On July 11, 2012 Ontario's Minister of Energy issued a directive (directive) to the Ontario Power Authority (OPA) clarifying certain policies and slightly adjusting the feed-in tariff (FIT) program rules and contract. The directive was issued following the Ontario government's review of feedback regarding the draft rules, contract forms and definitions for the revised FIT 2.0 program issued in April of this year.
Summary of the Directive’s Key Points:
- Prioritization of Community and Aboriginal Participation Projects
The ministerial directive clarified that the OPA will prioritize applications for projects with (a) greater than 50 per cent community equity interest held by a co-operative with at least 50 members being local property owners, or (b) greater than 50 per cent Aboriginal equity participation. With respect to the contract capacity set aside for projects with at least 50 per cent community or Aboriginal equity participation, the OPA is now directed to offer contracts to projects described in (a) or (b) before offering contracts to other projects in the application window.
Further, it has now been made clear that a change in the prescribed levels of community and Aboriginal participation will constitute grounds for termination of the contract.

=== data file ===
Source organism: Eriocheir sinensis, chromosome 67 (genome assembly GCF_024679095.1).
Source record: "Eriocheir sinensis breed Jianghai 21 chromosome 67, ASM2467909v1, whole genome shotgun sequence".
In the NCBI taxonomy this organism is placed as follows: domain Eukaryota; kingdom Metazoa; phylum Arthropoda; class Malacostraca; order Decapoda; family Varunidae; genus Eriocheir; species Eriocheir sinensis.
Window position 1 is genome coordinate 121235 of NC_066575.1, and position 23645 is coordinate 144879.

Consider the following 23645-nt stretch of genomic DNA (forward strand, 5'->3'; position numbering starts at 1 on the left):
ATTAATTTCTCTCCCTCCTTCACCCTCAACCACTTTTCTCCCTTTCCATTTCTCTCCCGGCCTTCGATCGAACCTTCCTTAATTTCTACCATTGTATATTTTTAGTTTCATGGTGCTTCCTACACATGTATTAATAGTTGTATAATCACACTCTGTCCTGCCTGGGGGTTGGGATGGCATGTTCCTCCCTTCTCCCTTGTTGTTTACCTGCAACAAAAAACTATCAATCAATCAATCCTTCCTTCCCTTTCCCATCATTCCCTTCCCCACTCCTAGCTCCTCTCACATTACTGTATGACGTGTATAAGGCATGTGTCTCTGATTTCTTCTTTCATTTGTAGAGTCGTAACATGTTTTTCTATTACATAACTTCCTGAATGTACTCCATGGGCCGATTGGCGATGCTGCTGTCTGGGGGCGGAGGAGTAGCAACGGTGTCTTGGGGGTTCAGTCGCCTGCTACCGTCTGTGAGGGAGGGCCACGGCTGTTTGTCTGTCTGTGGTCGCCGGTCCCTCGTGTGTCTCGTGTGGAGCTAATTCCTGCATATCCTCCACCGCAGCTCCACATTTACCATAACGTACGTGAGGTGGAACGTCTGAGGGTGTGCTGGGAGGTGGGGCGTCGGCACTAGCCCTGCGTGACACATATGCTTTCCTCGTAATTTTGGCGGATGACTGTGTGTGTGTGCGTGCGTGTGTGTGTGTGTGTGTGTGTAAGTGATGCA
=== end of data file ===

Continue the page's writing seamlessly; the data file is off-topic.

- Other Changes to Priority Points
The directive amended the FIT program priority points. The modified priority point system table was set out in Appendix A of the directive.
One key modification was the expansion of the project readiness category:
- One priority point will now be awarded for projects that applied on or before July 4, 2011; projects that applied on or after July 5, 2011 will be awarded 0.5 priority points.
- These points may be added to the one point that is awarded if a solar rooftop applicant owns or has firm site control, or if an applicant has sufficient space and a firm lease/option or ownership of the land for a wind, solar ground-mount, bioenergy or waterpower project.
- There is a maximum of two points to be awarded for this category.
- Protection of Agricultural Lands
Ground-mounted solar photovalic (PV) facilities greater than 10 kW are now prohibited from being located on (or relocated onto) any of the following sites:
- Land with any class 1, 2, and 3 soils (as per the Canada land inventory agricultural capability maps), unless the site is located on one of the following: airport/aerodome, closed landfill, contaminated site, a sited zoned and primarily used for industrial use, a federal military installation, or for class 3 soils only, a site owned by a municipality at the time the application was made.
- Land with a mixture of class 1, 2, or 3 soils with another soil class. However, if the solar facility is located on the part of the property that is not class 1, 2 or 3, the site is not prohibited.
- Land with organic soils (as per the Canada land inventory agricultural capability maps).
- Land that is designated as “specialty crop areas” by the provincial policy statement.
Note: The land restrictions above do not apply to existing FIT contract holders who requested site amendments before April 5, 2012.
- Community Energy Partnership Program (CEEP) Eligibility
The ministerial directive instructs the OPA to amend the CEEP eligibility requirements to match those for community projects under the FIT rules, as set out in the April 5, 2012 directive.